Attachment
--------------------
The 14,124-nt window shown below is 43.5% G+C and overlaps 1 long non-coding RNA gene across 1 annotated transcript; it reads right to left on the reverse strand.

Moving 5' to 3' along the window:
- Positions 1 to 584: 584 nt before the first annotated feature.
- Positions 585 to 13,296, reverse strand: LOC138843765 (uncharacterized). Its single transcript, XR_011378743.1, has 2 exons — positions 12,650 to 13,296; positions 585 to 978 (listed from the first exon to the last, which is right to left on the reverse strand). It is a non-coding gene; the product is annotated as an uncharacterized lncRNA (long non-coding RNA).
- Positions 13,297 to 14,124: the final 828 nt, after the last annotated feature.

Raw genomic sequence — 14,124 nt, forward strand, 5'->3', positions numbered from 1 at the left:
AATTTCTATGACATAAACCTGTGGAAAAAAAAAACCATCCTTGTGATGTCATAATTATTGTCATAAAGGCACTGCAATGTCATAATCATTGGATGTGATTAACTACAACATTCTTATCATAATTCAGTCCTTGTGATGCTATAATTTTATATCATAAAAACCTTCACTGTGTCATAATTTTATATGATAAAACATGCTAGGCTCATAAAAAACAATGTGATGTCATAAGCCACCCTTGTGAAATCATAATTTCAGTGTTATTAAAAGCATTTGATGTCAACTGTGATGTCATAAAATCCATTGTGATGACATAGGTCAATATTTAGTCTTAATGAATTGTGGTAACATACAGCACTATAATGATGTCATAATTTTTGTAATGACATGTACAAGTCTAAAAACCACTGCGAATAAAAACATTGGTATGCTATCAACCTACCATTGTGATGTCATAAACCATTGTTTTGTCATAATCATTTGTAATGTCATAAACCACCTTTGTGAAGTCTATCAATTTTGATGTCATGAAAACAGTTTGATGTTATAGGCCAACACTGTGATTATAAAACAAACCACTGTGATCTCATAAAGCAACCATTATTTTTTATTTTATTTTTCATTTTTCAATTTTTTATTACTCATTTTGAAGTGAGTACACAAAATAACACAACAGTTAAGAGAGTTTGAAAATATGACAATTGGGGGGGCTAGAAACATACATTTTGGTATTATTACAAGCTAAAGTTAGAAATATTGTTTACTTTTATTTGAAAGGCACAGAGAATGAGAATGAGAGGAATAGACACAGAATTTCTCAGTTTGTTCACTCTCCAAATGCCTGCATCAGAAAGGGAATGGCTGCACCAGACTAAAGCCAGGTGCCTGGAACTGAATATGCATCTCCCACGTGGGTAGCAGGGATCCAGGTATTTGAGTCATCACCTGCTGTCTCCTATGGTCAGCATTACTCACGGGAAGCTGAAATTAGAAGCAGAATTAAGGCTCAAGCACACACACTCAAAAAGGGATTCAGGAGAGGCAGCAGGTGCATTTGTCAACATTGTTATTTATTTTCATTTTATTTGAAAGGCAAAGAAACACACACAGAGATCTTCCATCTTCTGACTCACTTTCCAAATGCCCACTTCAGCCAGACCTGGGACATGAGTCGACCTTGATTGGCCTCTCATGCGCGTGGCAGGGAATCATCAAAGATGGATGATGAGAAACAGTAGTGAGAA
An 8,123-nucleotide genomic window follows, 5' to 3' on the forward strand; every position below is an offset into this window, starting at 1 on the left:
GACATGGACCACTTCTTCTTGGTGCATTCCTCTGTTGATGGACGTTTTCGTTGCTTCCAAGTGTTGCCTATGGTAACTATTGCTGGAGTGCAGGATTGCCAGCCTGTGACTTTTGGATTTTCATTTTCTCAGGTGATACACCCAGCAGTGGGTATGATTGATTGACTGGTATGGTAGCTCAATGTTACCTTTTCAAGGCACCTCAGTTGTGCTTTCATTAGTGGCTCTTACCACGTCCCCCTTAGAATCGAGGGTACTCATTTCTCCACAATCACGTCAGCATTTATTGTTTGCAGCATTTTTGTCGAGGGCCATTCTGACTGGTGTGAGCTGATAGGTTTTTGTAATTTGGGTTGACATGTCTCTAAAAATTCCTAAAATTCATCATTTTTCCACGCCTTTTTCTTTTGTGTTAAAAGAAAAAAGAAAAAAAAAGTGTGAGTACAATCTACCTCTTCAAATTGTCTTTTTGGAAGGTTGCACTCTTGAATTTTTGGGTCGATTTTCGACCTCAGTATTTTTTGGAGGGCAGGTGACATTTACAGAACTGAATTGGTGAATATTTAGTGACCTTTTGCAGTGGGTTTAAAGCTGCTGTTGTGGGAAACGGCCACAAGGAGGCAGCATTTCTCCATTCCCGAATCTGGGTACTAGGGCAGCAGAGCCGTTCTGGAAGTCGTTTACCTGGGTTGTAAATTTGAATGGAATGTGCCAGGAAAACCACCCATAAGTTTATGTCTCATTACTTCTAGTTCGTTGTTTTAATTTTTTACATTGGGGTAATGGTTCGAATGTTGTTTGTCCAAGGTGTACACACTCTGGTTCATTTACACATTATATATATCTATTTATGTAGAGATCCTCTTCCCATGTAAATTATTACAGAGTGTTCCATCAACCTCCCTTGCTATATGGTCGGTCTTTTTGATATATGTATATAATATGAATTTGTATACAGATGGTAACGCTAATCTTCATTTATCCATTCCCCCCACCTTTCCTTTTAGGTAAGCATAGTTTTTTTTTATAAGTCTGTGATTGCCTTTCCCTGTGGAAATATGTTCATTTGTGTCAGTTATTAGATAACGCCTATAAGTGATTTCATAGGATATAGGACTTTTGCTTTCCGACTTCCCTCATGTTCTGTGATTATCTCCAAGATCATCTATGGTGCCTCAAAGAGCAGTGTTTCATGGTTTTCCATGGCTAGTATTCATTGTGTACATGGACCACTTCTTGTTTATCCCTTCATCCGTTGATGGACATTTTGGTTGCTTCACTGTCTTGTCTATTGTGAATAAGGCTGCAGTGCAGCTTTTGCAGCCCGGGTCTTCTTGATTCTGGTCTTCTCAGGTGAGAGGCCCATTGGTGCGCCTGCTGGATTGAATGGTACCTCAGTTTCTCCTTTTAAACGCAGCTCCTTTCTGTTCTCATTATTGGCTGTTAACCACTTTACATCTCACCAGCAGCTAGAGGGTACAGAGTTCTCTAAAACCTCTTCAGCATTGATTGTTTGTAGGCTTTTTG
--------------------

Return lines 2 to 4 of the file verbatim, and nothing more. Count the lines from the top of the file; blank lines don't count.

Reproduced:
Moving 5' to 3' along the window:
- Positions 1 to 584: 584 nt before the first annotated feature.
- Positions 585 to 13,296, reverse strand: LOC138843765 (uncharacterized). Its single transcript, XR_011378743.1, has 2 exons — positions 12,650 to 13,296; positions 585 to 978 (listed from the first exon to the last, which is right to left on the reverse strand). It is a non-coding gene; the product is annotated as an uncharacterized lncRNA (long non-coding RNA).